Autumn Anxiety Is Real, And Treatable

Many of my friends who battle anxiety say the first few weeks of autumn are especially difficult for them.
Dorling Kindersley via Getty Images

It happens every year. As I watch the first golden leaves fall from the oak tree outside our house and listen to the sound of the cicadas ushering in autumn, my anxiety spikes. I used to think I was relapsing into depression, but having been through this year after year (and documenting it in my mood journal), I now know I’m just going through my annual bout of autumn anxiety: a nervous feeling in my gut that begins the last week of August and continues through the first weeks of September.

I’m hardly alone. Many of my friends who battle anxiety — and even those that don’t have a mood disorder — say the first few weeks of autumn are especially difficult for them. Ginny Scully, a therapist in Wales, sees so many clients with feelings of anticipation and nervousness during the last week of August through the first weeks of September that she coined the term “autumn anxiety.” Highly sensitive persons (HSPs), as defined by Elaine Aron, PhD, in The Highly Sensitive Person, are especially prone to anxiety during the fall because any kind of shift can throw off their fragile neurological systems — and the seasonal changes of autumn and anxiety are most dramatic. Autumn is full of new things: new schedules, new jobs, new schools, new assignments. It’s no wonder why some of us experience heart palpitations trying to process it all. Here are a few techniques I’m using this year to keep my anxiety in check during the season. May yours be as calm as possible, too!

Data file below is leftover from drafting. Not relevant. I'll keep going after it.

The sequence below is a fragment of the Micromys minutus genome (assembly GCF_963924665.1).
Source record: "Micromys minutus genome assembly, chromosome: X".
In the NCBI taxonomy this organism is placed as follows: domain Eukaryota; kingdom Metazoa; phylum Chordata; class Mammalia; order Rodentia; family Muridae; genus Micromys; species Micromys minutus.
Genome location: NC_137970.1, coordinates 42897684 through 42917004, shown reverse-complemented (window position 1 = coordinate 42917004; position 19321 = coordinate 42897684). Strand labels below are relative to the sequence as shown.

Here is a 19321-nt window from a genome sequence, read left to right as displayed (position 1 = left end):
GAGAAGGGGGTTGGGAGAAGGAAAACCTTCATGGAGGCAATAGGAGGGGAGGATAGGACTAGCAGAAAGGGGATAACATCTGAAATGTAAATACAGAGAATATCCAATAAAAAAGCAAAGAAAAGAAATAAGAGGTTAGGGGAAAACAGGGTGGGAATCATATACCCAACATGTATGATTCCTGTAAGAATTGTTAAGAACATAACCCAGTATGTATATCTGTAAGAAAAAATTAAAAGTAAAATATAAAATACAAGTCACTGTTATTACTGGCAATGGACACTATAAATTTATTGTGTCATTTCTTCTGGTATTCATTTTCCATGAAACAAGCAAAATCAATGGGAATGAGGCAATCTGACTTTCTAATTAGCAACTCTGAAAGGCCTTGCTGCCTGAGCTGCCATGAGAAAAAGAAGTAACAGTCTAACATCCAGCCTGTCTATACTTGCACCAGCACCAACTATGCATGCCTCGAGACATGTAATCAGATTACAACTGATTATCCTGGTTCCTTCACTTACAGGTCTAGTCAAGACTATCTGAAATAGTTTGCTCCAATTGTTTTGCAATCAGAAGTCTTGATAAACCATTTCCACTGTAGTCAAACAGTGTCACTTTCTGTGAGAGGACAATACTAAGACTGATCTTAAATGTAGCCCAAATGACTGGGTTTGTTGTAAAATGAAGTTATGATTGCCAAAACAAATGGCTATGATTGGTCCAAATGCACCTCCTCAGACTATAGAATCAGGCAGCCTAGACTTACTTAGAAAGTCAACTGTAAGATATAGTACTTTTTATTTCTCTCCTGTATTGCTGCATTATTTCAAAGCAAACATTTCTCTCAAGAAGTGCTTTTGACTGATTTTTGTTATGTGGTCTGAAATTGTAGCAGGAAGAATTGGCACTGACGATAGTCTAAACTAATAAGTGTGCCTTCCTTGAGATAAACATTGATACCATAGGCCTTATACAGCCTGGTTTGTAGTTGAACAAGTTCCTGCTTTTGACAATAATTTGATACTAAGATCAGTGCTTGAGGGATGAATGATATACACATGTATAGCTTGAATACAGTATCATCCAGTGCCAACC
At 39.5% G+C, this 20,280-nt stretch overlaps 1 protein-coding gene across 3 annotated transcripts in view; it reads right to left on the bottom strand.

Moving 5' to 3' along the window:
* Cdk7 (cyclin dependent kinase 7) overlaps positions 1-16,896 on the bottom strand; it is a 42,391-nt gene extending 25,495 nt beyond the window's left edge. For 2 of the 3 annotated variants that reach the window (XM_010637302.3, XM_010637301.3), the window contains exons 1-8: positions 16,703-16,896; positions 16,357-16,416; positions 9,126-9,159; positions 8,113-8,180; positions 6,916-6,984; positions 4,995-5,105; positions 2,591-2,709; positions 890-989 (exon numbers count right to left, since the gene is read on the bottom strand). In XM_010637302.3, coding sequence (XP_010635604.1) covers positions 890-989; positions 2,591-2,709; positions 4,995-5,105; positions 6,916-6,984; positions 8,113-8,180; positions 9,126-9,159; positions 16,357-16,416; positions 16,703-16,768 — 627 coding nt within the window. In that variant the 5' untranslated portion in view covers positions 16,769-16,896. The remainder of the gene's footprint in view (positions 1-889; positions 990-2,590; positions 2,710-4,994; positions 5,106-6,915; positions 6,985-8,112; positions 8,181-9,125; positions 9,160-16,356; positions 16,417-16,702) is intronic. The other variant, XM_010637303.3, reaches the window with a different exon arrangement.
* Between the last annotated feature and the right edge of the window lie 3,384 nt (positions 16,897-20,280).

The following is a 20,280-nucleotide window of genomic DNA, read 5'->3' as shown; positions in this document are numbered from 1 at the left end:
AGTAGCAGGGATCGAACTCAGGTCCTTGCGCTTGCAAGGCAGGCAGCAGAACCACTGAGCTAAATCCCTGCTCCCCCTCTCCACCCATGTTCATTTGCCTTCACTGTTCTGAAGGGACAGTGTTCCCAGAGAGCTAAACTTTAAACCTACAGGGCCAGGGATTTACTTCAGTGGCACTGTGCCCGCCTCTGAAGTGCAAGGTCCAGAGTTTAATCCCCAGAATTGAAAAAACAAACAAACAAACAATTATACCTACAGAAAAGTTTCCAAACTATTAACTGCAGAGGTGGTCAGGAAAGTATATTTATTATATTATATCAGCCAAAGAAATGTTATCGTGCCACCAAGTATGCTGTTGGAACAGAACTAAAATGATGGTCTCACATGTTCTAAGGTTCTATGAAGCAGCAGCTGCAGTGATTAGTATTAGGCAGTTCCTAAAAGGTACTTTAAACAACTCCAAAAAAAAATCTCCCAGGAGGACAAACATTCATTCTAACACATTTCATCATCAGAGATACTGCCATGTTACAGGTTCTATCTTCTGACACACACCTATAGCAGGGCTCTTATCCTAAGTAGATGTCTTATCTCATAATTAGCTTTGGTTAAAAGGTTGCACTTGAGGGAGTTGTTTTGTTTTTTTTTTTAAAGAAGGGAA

1. Reign In Your Inner Marsha

Remember that Brady Bunch episode where Marsha signs up for every activity possible, from scuba diving to cheerleading? Every autumn, many of us fight an inner Marsha who wants to volunteer our time to anyone who asks — or doesn’t. Something about the season screams: “Sign up! Sign up! This is your LAST chance to do something worthwhile with your life!” Next thing we know, we’re the assistant coach for two rec leagues, spearheading fundraisers across town, and running ourselves ragged. I know my temptation in this regard. Last September, I designed seven programs I wanted to implement as part of a new foundation I was forming to raise awareness for treatment-resistant depression. I caught “fall fever” in a bad way and forget about my limitations as a person who struggles with chronic illness herself. This year, I’m doing the opposite: I’m eliminating every possible stressor or responsibility from my calendar that I can. As I recently wrote in another post, I’ve embraced my second-half self and am not feeling the need to prove myself like I have in the past with stuff that ultimately isn’t that important.

2. Choose a Stress-less Challenge

Don’t get me wrong, trying new things IS good for your brain. A little novelty builds new synapses in our brains and makes us smarter and happier, apparently. But Marsha-prone people like me need to be reminded that you can choose to challenge your brain with activities that decrease stress versus increase stress. Instead of committing to write another article a week for a new website, or collaborate on a book with someone, or organize some hectic fundraiser this season, I’ve decided to use my extra time to go do a Bikram (hot) yoga 30-day challenge and to learn how to cook meals full of nutrients that will help my depression and anxiety. Just a few years ago, I didn’t even know how to boil water, so this should be plenty challenging — but not in a stressful way.